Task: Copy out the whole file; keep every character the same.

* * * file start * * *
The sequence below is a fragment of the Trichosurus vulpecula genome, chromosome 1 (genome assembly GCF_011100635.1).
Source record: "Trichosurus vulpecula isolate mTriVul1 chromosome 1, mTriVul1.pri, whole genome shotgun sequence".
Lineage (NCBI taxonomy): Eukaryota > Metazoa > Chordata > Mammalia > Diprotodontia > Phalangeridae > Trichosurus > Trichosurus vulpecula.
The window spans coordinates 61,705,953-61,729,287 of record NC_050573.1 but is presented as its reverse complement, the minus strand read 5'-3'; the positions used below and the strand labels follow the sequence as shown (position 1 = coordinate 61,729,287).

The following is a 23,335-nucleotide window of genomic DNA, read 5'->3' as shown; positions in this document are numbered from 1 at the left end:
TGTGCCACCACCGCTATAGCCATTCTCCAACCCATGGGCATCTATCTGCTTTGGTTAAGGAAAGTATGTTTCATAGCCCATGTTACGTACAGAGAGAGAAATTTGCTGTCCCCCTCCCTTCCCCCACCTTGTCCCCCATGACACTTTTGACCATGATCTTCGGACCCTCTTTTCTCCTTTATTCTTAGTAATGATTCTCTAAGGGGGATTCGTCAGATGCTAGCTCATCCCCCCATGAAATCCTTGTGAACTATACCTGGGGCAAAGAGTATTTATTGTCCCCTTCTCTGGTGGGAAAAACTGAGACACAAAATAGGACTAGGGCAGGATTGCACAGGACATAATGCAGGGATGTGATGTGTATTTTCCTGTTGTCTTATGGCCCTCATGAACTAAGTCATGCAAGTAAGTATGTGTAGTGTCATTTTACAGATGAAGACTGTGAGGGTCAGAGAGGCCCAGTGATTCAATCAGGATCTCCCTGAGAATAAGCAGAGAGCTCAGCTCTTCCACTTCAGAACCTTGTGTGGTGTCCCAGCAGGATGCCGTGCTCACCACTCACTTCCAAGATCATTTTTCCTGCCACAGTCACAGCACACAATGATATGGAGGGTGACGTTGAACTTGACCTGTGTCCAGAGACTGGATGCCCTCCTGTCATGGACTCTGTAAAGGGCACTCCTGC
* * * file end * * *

The sequence below is a fragment of the Trichosurus vulpecula genome, chromosome 1 (genome assembly GCF_011100635.1).
Source record: "Trichosurus vulpecula isolate mTriVul1 chromosome 1, mTriVul1.pri, whole genome shotgun sequence".
Lineage (NCBI taxonomy): Eukaryota > Metazoa > Chordata > Mammalia > Diprotodontia > Phalangeridae > Trichosurus > Trichosurus vulpecula.
The window spans coordinates 61,705,953-61,729,287 of record NC_050573.1 but is presented as its reverse complement, the minus strand read 5'-3'; the positions used below and the strand labels follow the sequence as shown (position 1 = coordinate 61,729,287).

The following is a 23,335-nucleotide window of genomic DNA, read 5'->3' as shown; positions in this document are numbered from 1 at the left end:
TGTGCCACCACCGCTATAGCCATTCTCCAACCCATGGGCATCTATCTGCTTTGGTTAAGGAAAGTATGTTTCATAGCCCATGTTACGTACAGAGAGAGAAATTTGCTGTCCCCCTCCCTTCCCCCACCTTGTCCCCCATGACACTTTTGACCATGATCTTCGGACCCTCTTTTCTCCTTTATTCTTAGTAATGATTCTCTAAGGGGGATTCGTCAGATGCTAGCTCATCCCCCCATGAAATCCTTGTGAACTATACCTGGGGCAAAGAGTATTTATTGTCCCCTTCTCTGGTGGGAAAAACTGAGACACAAAATAGGACTAGGGCAGGATTGCACAGGACATAATGCAGGGATGTGATGTGTATTTTCCTGTTGTCTTATGGCCCTCATGAACTAAGTCATGCAAGTAAGTATGTGTAGTGTCATTTTACAGATGAAGACTGTGAGGGTCAGAGAGGCCCAGTGATTCAATCAGGATCTCCCTGAGAATAAGCAGAGAGCTCAGCTCTTCCACTTCAGAACCTTGTGTGGTGTCCCAGCAGGATGCCGTGCTCACCACTCACTTCCAAGATCATTTTTCCTGCCACAGTCACAGCACACAATGATATGGAGGGTGACGTTGAACTTGACCTGTGTCCAGAGACTGGATGCCCTCCTGTCATGGACTCTGTAAAGGGCACTCCTGC